Workflow and NUGEN
Re-recording Mixer Frank Morrone has earned himself an extensive resume through his work with Todd AO and Technicolor, which includes projects from high-profile directors like Ron Howard and Tim Burton. In addition to his residency at the acclaimed posthouse, Morrone also works independently from his home studio for a wide array of film projects. No matter where he sets up shop for the day, one of the big consistencies for Morrone’s workflow is his use of NUGEN Audio’s ISL, VisLM, LM-Correct and Paragon plug-ins.
“ISL keeps the integrity of our dynamics yet holds back the mix."
Originally from Toronto, Morrone dove into the world of audio mixing while working in a music store and playing in local bands. Inspired by a TEAC four-track recorder he purchased, Morrone found himself recording his fellow musicians while completing his degree in electronics engineering. It wasn’t long before one of Morrone’s demos landed in the hands of a local film composer, and he was recording and mixing at a professional studio. With the rise of film productions in Toronto and the advent of Pro Tools, Morrone’s career once again took another turn, this time towards post-production. Though he says his current job is much different than the music recording he once did, it’s the mixing skills he learned there that have helped him with mixing music and dialogue for film.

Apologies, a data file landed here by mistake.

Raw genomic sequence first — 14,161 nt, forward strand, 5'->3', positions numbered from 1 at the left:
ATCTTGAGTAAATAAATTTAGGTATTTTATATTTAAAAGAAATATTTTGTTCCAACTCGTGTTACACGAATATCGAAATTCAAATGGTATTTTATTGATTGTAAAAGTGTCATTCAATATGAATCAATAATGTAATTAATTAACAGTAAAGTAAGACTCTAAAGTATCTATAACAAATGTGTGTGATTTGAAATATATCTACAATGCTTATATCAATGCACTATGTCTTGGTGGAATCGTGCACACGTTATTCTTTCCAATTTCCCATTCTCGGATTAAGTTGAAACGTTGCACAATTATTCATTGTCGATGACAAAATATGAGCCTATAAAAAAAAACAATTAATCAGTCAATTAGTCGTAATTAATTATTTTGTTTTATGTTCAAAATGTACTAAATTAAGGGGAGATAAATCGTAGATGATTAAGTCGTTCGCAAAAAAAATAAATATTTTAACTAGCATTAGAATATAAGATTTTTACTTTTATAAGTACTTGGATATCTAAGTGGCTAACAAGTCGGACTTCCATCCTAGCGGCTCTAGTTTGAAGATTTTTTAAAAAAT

Today, Morrone’s skill set has allowed him to work on a wide array of films. “I did Sleepy Hollow with Tim Burton, and that was a lot of fun because it was an action film and had a lot going on,” he says. “In contrast, Ron Howard’s films are more cerebral and a lot more delicate in the mix balance. I don’t think there’s one particular type of genre that I’ve gravitated towards. They all require different approaches and they’re all different styles, and that’s what makes my job interesting. I enjoy that every day is different, and I get up every morning looking forward to working. We work a lot of long hours and it’s very demanding, but that to me is very stimulating and I have always enjoyed it, so I feel very fortunate that this is how I make a living.”
''They are livesavers, I find that I always have the ISL and VisLM up, and that I'm constantly looking between the two."
Delivering audio from phones to theaters
Though the work is rewarding, Morrone says it is of course not without its challenges. “Budgets keep getting smaller and our schedules keep getting shorter,” he explains. “This is also true on-location, the production mixers face the same situation as well. As a result, we get a lot of production dialogue that needs significant work. We’re also expected to deliver for diverse listening environments that vary from a phone or tablet, to a home theater system, to a Dolby Atmos surround system. We have to make our program material fit into every one of those platforms, and that’s where NUGEN Audio comes in. Those plug-ins have been essential to meeting those demands, especially with regards to loudness specifications.